Respondents who indicated that they didn’t do any political acts or get involved in any organisations (n = 505) were asked to indicate the reasons for their lack of involvement. As Figure 1 (using weighted data) shows, the two most common answers are lack of money and lack of time, which were each selected by more than a third of respondents (36.7% and 35.6% respectively). There is a notable gap between those reasons and the next most popular, lack of confidence, which was selected by just over a fifth of respondents (22.5%). That is closely followed by such activities not being seen as ‘for people like me,’ which was selected by almost a fifth of respondents (19.8%). Not being asked, lacking skills, lacking knowledge, or thinking that such activities make no difference were all selected by between one in six and one in seven respondents (ranging from 16.6% to 14.4%), whilst other reasons (12.1%) and having not knowing anyone who does those sorts of things (11.9%) are the least popular options.
Whatever we may find when observing the factors that are related to non-involvement with politics, it is important to pay attention to people’s own explanations. These are the barriers to political involvement that are important to them, and they relate first and foremost to practical constraints such as time and money (as predicted by Verba, Schlozman and Brady’s important Civic Voluntarism Model). Secondary but still important are perceptions of politics as inaccessible, in terms of requiring greater confidence than many people have or being for other sorts of people. These practical and perceived barriers gain additional significance because, as Figure 2 (using weighted data) shows, half of respondents (50.5%) give only one reason for their non-involvement. Further, more than four fifths of respondents give between one and three reasons, meaning that people tend to cite a small number of critical factors as the reasons for their non-involvement. However, when asked to rank the reasons in terms of importance, there is no stand-out answer that is ranked first by most people who selected it.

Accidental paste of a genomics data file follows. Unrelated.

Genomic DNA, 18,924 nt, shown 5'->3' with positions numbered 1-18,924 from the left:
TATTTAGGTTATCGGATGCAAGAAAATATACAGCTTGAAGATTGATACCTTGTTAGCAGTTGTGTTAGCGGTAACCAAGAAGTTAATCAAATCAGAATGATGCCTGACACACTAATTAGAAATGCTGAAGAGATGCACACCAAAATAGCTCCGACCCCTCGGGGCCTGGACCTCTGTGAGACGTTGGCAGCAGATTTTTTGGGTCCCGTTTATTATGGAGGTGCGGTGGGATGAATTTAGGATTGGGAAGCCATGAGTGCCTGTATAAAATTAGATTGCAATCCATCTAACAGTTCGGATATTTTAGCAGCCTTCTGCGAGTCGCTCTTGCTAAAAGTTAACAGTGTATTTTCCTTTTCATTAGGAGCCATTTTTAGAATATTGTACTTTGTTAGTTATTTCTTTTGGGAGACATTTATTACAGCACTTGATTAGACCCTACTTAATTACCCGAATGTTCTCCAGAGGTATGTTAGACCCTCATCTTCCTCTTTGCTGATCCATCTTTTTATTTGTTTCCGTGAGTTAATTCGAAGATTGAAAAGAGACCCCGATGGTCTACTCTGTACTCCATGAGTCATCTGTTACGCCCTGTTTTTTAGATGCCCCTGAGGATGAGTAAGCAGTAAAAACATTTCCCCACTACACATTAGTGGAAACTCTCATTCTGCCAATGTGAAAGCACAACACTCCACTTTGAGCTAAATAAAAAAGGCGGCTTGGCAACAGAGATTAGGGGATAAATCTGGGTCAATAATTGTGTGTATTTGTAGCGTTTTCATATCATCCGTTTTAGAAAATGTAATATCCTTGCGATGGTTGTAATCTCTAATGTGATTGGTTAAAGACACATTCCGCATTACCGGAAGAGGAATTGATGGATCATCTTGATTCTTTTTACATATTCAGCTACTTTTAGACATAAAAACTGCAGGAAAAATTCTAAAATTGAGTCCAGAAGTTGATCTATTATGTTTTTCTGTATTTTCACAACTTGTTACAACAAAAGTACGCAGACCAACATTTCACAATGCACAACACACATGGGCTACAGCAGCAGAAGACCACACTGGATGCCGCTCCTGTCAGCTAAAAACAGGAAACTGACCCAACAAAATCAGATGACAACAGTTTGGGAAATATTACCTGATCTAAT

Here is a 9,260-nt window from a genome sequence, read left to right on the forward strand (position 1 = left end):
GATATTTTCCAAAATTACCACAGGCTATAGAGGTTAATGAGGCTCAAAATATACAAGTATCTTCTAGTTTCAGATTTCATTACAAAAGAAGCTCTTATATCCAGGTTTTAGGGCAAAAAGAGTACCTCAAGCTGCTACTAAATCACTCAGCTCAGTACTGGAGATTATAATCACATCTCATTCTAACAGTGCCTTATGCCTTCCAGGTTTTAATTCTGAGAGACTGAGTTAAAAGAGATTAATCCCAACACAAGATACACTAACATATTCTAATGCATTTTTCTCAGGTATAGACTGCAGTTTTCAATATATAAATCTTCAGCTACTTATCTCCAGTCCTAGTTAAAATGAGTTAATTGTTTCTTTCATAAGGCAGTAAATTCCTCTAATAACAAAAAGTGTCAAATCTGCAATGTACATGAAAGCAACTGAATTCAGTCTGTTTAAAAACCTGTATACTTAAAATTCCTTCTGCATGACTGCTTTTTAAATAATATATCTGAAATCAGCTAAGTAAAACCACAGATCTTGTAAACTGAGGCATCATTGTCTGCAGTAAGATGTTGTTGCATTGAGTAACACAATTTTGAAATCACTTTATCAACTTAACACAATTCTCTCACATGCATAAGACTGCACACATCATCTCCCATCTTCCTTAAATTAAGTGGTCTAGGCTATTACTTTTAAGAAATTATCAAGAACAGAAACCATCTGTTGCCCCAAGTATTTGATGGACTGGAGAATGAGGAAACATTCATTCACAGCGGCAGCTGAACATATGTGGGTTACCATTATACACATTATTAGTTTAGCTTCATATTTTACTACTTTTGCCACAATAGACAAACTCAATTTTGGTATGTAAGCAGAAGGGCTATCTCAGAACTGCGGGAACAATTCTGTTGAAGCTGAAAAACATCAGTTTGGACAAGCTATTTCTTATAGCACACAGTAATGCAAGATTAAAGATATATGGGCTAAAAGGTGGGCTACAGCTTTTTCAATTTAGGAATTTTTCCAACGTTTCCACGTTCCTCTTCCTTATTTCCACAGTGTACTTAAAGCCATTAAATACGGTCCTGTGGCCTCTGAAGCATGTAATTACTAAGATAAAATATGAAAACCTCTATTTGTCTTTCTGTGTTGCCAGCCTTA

The answers presented in figures 1 and 2 are pooled across respondents who undertake no political acts, are not involved in organisation in any way, or both. The people who don’t do political acts (n = 188) still support organisations, and the people who don’t support organisations (n = 192) still did political acts, whilst both groups are distinct from those who neither do political acts nor get involved in groups (n = 125). It is worth observing the differences between the reasons that these groups give for their non-involvement, as shown in Figure 3 (using weighted data). Amongst people who do no political acts (panel A), lack of time (38.9%) was the most commonly cited reason followed by lack of money (30.9%) and lack of confidence (29.4%). By contrast, lack of confidence is less commonly cited (13.1%) as a reason for not getting involved in organisations (panel B), whilst lack of money (44.0%) and lack of time (38.7%) are the first and second most popular reasons. Finally, amongst people who undertake no political acts and have no involvement with organisations, lack of money is again the most popular reason (35.2%) but is followed by lack of confidence (27.4%) and lack of time (25.7%). Thus, lack of money and time are important barriers to both political acts and involvement in organisations but stand out as particularly important in the latter case. By contrast, although less important than those practical considerations, lack of confidence seems to be particularly relevant to not undertaking political acts. This suggests that explicitly political acts are seen as a domain reserved for people with particular skills or qualities.
|Variable names||pp_ni_time_b, pp_ni_nodiff_b, pp_ni_knowledge_b,|
pp_ni_skills_b, pp_ni_money_b, pp_ni_notasked,_b
|Number of cases||505|
|Number of categories||2|
|Categories to code as missing||None|
|Cases to code as missing||None|
|Recoded variable names||pp_ni_count|
|Number of cases||505|
|Number of categories||9|
|New and old categories||Category 1 (‘Yes’) on each of the original|
variables was counted as 1 (i.e. that reason
for non-involvement is given), with category
0 (‘No’) counted as zero. As such, 1 on the
new variable indicates one reason for non-
involvement whilst 9 indicates that nine
of the ten reasons for non-involvement are